News of the Mexican revolt arrived in 1822 and from that time onward the Franciscan fathers had increasing difficulties with the presidio. One of the causes of the friction had little to do with the contemporary problems, but was deeply rooted in the past. For more than 200 years, those who had been born in the Americas had harbored a smoldering antagonism toward the Spanish-born. This resulted from the fact that the Spanish kings, feeling that Spaniards would be more loyal than colonials, had always sent from Spain the officers who occupied positions of authority. The Spanish-American “creoles,” no matter how wealthy or influential, were kept out of the profitable positions of administration.

After the Mexican revolution, creole resentment was reflected in an active campaign against the Spanish born, and one of the first official pronouncements to reach California was a law ordering all Spaniards under 60 to leave the province. Although the order was never carried out, it added considerably to the problems of the padres, for they were all from Spain. Their authority over the Indians was subjected to attack, and soldiers were encouraged to assume the work of policing the natives. Trouble between the Indians and the military was inevitable.

In the spring of 1824, an Indian uprising against the increasing violence of the soldiers occurred at three missions including Santa Barbara. Here, the Indians broke into the almost forgotten armory and succeeded in overcoming the mission guard. In the struggle, two soldiers were wounded and the Spanish reprisals were so severe that all the Indians who were not caught fled from the area. It was not until more than six months later, after a general pardon for all the Indians had been secured by the Franciscan father presidente, that any of the neophytes returned to the mission.

The great days enjoyed by Santa Barbara were fast coming to an end. The withering effect of secularization soon overtook the settlement, although there were two men destined to save it from the complete destruction that fell upon most of the other missions. In 1833, the Spanish exclusion policy was followed by the introduction of American-born Franciscans. The new governor, José Figueroa, brought with him 10 Zacatecan friars, who were placed in charge of all the missions north of San Antonio. Shortly after this, Father Narcisco Durán, then presidente of the missions, moved his office to Santa Barbara. Here the courageous padre conducted a last struggle to save the mission system. In 1842, Francisco Garcia Diego, first bishop of the Californias, moved his headquarters to the mission at Santa Barbara. The presence of both the bishop and the father presidente saved this mission from complete expropriation until 1846, when both good men died within a month of each other.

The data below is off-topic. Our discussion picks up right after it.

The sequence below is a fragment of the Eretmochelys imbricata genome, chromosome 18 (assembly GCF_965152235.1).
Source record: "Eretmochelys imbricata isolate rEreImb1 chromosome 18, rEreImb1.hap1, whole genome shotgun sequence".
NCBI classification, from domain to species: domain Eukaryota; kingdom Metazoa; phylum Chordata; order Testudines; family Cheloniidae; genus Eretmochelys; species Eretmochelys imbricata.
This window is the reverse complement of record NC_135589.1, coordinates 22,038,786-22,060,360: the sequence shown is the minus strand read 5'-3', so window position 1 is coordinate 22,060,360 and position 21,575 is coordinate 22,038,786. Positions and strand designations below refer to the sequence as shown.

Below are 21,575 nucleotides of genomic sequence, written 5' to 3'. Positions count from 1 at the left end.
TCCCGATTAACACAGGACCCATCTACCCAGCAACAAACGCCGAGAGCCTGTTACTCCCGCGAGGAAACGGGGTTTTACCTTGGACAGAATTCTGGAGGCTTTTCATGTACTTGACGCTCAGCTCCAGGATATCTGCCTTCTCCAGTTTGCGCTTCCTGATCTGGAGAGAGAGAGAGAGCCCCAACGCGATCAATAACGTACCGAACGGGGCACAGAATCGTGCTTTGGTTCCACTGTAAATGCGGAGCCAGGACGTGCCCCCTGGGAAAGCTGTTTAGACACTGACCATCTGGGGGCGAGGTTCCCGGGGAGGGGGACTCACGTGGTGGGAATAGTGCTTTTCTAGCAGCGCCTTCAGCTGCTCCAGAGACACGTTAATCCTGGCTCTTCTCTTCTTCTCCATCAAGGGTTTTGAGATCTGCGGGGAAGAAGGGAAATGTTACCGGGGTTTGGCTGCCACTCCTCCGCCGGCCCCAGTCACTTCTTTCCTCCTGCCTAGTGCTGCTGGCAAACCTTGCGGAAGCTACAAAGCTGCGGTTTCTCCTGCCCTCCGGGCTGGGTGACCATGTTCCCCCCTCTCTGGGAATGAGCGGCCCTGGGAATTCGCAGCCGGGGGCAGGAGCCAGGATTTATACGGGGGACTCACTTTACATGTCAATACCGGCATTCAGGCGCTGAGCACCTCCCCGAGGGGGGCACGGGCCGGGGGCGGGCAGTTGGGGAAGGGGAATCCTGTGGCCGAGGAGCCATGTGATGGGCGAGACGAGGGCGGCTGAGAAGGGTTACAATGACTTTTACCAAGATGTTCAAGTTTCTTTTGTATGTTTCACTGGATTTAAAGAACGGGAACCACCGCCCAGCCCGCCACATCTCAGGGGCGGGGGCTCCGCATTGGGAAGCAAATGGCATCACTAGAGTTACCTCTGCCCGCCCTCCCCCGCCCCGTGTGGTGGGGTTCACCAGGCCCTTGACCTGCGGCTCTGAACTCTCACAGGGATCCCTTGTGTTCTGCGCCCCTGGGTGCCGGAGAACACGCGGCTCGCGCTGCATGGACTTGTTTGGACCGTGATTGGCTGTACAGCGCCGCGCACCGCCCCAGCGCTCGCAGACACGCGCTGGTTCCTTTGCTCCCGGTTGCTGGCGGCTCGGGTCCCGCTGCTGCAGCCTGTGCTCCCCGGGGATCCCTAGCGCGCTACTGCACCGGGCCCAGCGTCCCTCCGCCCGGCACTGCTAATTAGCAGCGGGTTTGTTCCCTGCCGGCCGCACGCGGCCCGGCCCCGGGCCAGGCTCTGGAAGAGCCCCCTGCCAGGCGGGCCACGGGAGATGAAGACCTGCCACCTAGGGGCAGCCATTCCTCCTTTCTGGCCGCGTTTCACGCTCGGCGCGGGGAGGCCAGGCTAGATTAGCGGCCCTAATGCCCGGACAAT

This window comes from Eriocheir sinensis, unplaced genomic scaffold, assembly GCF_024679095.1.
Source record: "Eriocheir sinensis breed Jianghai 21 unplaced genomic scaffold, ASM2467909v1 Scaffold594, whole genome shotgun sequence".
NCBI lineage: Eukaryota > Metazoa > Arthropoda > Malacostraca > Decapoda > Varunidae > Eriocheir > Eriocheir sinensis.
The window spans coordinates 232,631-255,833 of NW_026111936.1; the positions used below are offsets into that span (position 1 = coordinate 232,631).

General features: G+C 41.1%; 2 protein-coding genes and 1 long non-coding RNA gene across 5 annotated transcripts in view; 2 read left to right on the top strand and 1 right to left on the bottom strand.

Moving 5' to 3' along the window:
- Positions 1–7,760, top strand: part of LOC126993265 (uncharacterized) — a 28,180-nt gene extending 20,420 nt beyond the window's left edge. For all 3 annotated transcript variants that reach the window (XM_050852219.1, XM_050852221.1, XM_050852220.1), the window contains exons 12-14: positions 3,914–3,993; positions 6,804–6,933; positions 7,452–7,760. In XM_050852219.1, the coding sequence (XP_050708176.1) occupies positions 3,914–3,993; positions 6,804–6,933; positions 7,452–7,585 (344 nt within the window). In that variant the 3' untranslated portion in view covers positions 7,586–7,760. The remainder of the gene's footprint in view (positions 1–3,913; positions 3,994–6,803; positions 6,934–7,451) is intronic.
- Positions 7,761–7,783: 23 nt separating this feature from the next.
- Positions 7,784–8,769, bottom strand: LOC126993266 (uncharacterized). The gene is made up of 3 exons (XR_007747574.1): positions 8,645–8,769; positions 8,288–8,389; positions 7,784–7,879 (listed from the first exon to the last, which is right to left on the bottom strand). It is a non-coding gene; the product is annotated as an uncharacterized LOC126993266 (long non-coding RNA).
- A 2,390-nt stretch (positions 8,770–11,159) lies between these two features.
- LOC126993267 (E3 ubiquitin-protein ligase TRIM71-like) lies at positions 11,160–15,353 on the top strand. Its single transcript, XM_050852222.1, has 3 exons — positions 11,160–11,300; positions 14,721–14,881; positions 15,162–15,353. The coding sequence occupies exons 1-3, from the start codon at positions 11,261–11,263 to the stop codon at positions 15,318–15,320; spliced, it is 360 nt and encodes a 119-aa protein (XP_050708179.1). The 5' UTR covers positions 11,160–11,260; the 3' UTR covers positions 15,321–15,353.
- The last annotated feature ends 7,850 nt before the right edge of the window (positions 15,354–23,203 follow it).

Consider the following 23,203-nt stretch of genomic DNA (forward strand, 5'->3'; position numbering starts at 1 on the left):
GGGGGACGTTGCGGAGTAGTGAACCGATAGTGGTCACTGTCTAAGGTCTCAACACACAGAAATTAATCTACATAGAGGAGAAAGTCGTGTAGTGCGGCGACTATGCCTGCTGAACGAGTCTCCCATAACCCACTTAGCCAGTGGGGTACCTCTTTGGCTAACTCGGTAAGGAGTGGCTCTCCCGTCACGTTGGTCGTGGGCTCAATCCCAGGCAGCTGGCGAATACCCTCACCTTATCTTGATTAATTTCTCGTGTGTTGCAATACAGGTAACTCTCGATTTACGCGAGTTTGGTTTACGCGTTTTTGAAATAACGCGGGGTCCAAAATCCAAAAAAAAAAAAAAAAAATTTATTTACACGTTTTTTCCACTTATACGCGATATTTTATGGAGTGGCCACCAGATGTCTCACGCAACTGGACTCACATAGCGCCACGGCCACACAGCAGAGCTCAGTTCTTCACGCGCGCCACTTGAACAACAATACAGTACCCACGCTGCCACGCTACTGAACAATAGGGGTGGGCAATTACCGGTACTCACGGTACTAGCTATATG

At that time, the ever eager Pio Pico rushed in to make a final sale. He was too late, however, for California became a territory of the United States before the buyer could occupy his newly acquired property. Santa Barbara, the Queen of the Missions, thus became the only mission to remain in constant occupation by the Franciscan Order from the day of its founding down to the present time.

Having been in continuous occupancy, the mission closely resembles its original appearance. This is especially true of the interior where even the rooms which house the mission’s museum have been in uninterrupted use for more than 200 years. It is logical that the museum’s collection, as the result of these long years of accumulation, should be the best organized and documented. Each room in the museum has a central theme. The music room, as an example, contains an extensive collection of instruments and music manuscripts with most of the latter bearing distinctive hand-lettered square notes. The music from which the Indians were taught to sing has each note of the scale lettered In a different color. Other rooms have Indian exhibits of the pre-mission era such as hollowed stone vessels and ancient tools.

A fountain at Santa Barbara

At the back of the old church is the choir loft, in which the Indian neophytes once sang. The beauty of the interior from this height is most impressive. The unusual decorative effects which give the impression of marble are nowhere more striking than here at Santa Barbara. Beautiful candelabra are suspended from the ceiling by ingenious “S” shaped chains. At the point where the chains are fixed into the ceiling, one sees the startling “flash of lightning” design resembling the Aztec Indian motif. It is hard to believe that its weird, arresting beauty once graced some ancient Roman wall and that its presence on the mission ceiling reflects the debt of some Franciscan padre to Polion’s work of 2,000 years before.